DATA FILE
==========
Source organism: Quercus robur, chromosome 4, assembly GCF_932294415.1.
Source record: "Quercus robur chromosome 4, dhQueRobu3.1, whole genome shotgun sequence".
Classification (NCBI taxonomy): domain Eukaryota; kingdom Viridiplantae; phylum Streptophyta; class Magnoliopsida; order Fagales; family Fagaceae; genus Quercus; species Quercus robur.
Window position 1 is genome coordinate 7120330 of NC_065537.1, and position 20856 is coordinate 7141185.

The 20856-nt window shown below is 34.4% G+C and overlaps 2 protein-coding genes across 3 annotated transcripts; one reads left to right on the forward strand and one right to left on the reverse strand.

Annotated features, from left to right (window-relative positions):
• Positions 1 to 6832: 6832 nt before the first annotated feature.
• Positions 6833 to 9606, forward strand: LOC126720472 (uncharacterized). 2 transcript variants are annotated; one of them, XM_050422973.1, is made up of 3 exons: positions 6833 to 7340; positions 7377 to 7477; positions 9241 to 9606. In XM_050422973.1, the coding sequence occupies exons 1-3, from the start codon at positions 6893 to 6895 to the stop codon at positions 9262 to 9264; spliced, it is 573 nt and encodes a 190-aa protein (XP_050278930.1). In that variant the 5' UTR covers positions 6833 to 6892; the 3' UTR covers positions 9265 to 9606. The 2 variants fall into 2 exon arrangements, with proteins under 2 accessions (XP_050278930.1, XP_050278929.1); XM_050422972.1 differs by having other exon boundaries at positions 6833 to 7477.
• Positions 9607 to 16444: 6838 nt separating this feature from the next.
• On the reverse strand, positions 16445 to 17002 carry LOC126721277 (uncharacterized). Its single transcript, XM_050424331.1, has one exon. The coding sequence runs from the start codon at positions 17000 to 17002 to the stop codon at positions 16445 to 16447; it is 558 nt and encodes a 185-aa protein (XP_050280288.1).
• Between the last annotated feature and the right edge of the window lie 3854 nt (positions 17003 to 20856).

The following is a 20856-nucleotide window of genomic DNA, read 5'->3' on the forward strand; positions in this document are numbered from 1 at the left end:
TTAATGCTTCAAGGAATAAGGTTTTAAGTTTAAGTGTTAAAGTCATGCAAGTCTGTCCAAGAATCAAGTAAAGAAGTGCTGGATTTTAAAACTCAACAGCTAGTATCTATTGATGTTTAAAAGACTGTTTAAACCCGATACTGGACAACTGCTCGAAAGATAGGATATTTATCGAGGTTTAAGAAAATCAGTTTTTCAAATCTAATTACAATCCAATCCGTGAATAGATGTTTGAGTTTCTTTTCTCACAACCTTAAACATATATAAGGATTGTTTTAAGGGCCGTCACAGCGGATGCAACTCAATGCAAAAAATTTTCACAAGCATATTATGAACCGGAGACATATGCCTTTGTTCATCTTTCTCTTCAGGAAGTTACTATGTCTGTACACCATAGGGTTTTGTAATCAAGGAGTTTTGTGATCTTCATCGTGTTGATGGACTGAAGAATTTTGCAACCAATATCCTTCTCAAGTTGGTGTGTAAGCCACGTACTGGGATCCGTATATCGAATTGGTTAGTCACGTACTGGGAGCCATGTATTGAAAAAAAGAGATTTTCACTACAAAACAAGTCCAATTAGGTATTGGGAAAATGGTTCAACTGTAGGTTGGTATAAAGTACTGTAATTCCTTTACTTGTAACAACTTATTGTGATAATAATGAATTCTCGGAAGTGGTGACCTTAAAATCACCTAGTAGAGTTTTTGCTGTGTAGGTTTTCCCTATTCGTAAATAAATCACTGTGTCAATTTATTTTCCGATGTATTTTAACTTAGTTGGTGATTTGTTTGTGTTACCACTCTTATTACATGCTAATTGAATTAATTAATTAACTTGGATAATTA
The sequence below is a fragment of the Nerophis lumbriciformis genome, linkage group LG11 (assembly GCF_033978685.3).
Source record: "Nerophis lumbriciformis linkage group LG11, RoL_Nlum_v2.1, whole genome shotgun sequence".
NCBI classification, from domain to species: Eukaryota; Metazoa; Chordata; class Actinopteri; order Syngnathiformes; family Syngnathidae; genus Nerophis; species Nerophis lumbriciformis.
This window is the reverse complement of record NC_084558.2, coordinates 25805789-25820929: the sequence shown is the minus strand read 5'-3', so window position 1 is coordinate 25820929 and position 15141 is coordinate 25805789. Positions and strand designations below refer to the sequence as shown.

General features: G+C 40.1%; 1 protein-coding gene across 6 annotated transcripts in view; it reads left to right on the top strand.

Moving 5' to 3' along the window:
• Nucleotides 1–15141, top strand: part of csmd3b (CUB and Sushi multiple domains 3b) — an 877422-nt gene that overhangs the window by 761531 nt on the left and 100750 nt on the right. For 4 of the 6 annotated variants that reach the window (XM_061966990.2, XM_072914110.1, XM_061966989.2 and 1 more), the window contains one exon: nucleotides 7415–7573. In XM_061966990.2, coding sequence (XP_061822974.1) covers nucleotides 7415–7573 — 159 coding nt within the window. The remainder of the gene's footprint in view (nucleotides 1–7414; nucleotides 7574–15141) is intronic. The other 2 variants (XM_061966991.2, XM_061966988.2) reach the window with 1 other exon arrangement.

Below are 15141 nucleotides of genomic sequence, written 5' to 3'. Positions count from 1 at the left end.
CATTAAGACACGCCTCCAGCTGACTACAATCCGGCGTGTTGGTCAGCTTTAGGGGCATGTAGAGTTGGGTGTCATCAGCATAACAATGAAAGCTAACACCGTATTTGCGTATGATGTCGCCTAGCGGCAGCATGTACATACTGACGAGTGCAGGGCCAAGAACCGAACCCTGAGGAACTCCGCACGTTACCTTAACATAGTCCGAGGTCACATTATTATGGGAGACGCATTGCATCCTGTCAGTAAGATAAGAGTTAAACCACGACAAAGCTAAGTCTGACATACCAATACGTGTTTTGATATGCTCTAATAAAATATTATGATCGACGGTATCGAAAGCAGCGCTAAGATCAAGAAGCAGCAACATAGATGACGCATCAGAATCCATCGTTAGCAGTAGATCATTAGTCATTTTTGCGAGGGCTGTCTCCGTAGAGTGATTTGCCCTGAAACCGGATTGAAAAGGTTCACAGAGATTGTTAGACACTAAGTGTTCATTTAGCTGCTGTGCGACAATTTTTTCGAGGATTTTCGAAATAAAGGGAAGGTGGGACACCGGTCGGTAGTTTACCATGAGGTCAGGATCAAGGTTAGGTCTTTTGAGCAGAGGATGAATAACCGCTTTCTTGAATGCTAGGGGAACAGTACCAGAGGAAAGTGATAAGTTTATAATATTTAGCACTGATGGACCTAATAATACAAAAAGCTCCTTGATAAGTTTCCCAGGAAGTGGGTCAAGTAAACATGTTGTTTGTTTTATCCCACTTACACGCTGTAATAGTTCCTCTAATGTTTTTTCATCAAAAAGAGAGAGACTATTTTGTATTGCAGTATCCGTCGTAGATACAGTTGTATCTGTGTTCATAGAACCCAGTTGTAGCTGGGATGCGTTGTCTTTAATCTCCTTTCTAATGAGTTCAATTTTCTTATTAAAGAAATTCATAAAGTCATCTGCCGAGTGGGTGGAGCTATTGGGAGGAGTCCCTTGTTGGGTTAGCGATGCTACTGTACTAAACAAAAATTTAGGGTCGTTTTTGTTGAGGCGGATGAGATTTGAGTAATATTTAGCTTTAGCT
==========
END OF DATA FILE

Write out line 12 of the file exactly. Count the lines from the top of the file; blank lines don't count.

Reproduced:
The following is a 20856-nucleotide window of genomic DNA, read 5'->3' on the forward strand; positions in this document are numbered from 1 at the left end: